“It’s so nice to call a yellow cab,” said Jelani Wiltshire of Staten Island, a neighborhood in southeast New York. “Sometimes they turn around to pick you up. Or they stop the traffic so you can get on. Getting in one of them feels like a win,” he said.
Wiltshire, 23, works for the Classic Harbor Line shipping company in Chelsea Piers, serving drinks and snacks to people on group tours or charter boats. To get to work, he takes the Staten Island ferry to downtown Manhattan, then often a car to the Hudson River pier.
Before the pandemic, he used cars by app. “Uber was so common and convenient,” he said. But recently the prices of the service have increased a lot. And New Yorkers like Wiltshire have noticed.
“There was one night when the Uber was going to cost US $ 35 (R $ 176) and it would take ten minutes to get there,” he said. “I thought: why not call a yellow cab? The trip cost US $ 25 (R $ 126), including a tip, and the driver was communicative and lively, Wiltshire recalls. “He told me he was studying and wanted to be a teacher,” he said. “This stranger opened up to me.”
It’s an experience many New Yorkers, distracted and staring at the phone, considered normal before the pandemic, as taxi drivers suffered financially from the inflated official license fee that allows them to operate. in the city – in addition to competition from new shipping options. Wiltshire has been converted. “Now I’m just thinking about taking yellow cabs,” he said.
As the city reopens trade, old-fashioned transport is once again accepted, from yellow taxis to subways. It seems like it took a pandemic for people to believe – after years of expensive, app-controlled SUVs, bikes, and electric scooters – how affordable, efficient the old ways of getting around town are. and sometimes pleasant.
“We are certainly seeing an increase in demand from passengers and drivers,” said Aloysee Heredia Jarmoszuk, commissioner and chairman of the New York City Taxi and Limousine Commission. “Taxis make between 15 and 22 trips per shift now. Before Covid, due to market saturation, some shifts only took 11 trips.”
Saturation is certainly not a problem for the remaining New York taxis, which take any business that arises. The pandemic has forced many drivers, already in a difficult situation, to stop working, leading to a decrease in the number of taxis in the streets.
“Today, about half of the fleet is in service”, which means around 100,000 vehicles, according to Allan Fromberg, spokesperson for the commission, who was also optimistic about the near future. “Every week, as the demand for passengers increases, more and more taxis are in service.”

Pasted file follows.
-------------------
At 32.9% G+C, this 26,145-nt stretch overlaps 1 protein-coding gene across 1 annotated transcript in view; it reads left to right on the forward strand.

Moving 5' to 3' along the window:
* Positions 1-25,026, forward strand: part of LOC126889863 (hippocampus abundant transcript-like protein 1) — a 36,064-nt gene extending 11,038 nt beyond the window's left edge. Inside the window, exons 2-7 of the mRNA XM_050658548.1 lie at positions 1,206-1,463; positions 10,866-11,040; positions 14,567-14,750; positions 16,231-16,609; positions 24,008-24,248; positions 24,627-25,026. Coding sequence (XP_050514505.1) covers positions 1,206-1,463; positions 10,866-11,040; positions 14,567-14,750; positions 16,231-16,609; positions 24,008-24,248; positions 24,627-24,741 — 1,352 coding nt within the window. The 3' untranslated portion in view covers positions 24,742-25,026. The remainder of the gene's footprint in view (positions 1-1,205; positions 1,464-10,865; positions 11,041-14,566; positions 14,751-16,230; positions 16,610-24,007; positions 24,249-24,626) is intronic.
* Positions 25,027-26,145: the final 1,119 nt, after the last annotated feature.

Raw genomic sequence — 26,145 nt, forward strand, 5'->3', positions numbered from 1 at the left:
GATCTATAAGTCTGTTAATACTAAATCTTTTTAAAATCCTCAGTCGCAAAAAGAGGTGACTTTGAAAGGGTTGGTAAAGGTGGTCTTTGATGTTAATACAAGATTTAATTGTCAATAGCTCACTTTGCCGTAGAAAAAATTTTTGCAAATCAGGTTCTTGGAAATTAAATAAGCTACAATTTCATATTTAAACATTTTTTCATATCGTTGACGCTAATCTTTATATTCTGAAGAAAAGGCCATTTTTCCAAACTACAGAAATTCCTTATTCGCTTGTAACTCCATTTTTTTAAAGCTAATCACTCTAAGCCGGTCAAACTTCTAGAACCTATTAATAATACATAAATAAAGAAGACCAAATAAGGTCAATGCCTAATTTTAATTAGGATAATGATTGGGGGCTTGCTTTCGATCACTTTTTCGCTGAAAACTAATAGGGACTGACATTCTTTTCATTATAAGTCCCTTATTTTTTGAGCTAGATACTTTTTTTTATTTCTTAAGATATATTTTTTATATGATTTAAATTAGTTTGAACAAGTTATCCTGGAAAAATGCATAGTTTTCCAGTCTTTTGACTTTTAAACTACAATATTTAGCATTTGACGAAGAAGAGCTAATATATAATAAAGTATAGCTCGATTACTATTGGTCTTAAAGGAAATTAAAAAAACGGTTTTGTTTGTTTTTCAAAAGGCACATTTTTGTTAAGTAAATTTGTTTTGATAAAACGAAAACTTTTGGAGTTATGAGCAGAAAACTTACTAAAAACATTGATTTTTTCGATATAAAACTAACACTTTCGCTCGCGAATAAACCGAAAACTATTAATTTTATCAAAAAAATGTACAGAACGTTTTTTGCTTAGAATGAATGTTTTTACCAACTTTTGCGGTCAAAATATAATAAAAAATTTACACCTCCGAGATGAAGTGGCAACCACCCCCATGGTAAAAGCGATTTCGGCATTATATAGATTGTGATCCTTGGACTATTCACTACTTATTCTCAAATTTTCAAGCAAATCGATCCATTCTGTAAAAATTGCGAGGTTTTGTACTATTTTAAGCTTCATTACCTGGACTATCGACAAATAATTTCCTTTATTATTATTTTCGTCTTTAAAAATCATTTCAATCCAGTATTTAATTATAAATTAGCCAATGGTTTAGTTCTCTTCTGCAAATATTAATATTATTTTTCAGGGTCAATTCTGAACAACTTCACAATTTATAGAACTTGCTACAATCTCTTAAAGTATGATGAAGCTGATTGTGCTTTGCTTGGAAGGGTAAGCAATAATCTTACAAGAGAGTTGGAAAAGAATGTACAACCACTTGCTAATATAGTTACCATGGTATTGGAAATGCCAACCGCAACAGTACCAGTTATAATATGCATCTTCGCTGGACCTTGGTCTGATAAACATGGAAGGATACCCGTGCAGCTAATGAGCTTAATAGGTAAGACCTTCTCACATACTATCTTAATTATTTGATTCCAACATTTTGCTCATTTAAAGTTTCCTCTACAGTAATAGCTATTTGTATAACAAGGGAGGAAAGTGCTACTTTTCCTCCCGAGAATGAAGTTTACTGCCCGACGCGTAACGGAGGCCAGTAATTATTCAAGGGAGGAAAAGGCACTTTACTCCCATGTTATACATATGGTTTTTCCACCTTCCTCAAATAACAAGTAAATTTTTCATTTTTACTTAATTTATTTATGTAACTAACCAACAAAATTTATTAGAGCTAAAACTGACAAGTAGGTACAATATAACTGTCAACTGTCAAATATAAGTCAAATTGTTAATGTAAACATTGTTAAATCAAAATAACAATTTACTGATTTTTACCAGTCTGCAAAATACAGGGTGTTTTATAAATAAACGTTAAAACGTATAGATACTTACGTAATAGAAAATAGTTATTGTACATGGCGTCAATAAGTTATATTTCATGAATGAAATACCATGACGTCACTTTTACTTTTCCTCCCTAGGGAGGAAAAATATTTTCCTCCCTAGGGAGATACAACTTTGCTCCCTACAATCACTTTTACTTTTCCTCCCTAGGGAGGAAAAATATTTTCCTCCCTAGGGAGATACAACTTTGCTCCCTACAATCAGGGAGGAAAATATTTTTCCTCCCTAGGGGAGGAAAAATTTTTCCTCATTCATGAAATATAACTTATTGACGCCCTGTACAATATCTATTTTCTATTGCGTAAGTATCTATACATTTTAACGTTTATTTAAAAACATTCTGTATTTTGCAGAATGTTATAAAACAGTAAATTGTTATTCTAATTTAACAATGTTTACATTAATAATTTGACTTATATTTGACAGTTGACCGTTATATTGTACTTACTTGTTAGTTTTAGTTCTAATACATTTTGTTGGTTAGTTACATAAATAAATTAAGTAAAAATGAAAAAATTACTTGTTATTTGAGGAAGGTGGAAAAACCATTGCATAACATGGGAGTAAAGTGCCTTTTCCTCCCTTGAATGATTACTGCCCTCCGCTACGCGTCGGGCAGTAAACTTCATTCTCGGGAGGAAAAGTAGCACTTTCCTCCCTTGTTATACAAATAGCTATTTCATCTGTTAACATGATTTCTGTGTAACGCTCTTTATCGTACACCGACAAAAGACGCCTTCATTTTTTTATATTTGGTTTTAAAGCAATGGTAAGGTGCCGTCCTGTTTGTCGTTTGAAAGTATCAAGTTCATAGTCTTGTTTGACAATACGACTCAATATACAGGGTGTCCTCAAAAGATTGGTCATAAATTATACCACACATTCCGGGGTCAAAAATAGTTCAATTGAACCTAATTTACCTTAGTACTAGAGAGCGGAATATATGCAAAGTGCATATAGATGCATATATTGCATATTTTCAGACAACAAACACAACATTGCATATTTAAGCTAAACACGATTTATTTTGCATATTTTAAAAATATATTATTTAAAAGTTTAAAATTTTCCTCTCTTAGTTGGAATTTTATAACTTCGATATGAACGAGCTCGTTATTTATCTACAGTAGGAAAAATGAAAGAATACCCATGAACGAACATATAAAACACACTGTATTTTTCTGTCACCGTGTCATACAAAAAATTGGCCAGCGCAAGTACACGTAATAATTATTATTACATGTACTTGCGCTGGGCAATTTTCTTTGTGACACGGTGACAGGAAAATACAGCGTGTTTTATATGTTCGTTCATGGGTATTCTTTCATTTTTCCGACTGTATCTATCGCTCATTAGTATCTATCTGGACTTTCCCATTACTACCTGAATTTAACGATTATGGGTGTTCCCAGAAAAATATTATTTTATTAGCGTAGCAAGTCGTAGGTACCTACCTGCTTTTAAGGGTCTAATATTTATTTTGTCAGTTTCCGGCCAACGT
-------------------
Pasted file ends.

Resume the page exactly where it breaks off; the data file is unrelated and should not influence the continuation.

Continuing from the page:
So it makes sense that the few cheerful yellow taxis on the streets are earning more. Travel has grown 48% in the past three months and “is capturing more market share today than before the pandemic,” Fromberg explained.
The metro, once the target of the indignation of many users, is also receiving some love. With the decrease in the number of viruses, the frequency has increased. Between April and May, the number of passengers increased by at least 500,000, according to Shams Tarek, spokesman for the Metropolitan Transport Authority. “We are excited,” he said.
Many New Yorkers – perhaps with a touch of amnesia about overcrowded and smelly cars, construction delays, and trains stuck in dark tunnels – are excited to find the system again. “I’m trying to save money,” said Nico Masters, 26, an accountant who lives in Manhattan and frequently uses the subway and taxis. “Honestly, for me it all comes down to the price.”
With a girlfriend in Prospect Heights, Brooklyn, and a stint as a carpenter at Red Hook, Masters often relied on shared trips, but these were canceled during Covid and have yet to return. Over the past year, he’s occasionally bought an Uber or a Lyft, but in recent months he’s noticed the fares have gone up. One day he had the idea of calling a taxi. “It was glorious,” he says.
Heredia Jarmoszuk said the commission is currently examining why taxis are significantly cheaper than services like Uber (a few years ago it was the other way around). “The experience of some passengers is that yellow taxis are now more affordable,” she said. “This is something that we really need to look at. We need to make sure that our drivers earn adequate wages and are competitive.”
Masters said the price would remain a priority for him. “If Uber comes back with Uber Pool, I think I will have to go with it,” he reflected. But in the meantime, he likes taxi rides. Like Wiltshire, he enjoys the thrill – almost retro these days – of flagging down a car in the street. “You raise your arm and that’s it, they take you away,” he described. “With an Uber or a Lyft, you know exactly when they’re going to arrive.”
The metro, meanwhile, is returning to its sardine can state as more and more people are vaccinated and return to their offices. A slew of recent attacks has bothered some users, but it’s unclear whether crime on the New York City subway has actually worsened. Most of the passengers seem grateful to be back underground.
Alison Rand first took the subway back in May for her daughter’s birthday, traveling from her home in Flatbush, Brooklyn, to Chinatown in Manhattan. “The convenience of taking the metro and getting across town quickly… it’s so easy,” she said, looking surprised at how effective it all was.
Of course, some New Yorkers did not need the downtime to enjoy the subway, nor were they able to be absent, like essential workers during the pandemic. Jamie Smarr, who works at a company that develops affordable housing, hasn’t stopped taking the train, even during the lockdown.
“I grew up in the south where you can’t do anything without a car,” he said. “So I have an immediate appreciation for getting to a place in 30 minutes without one.”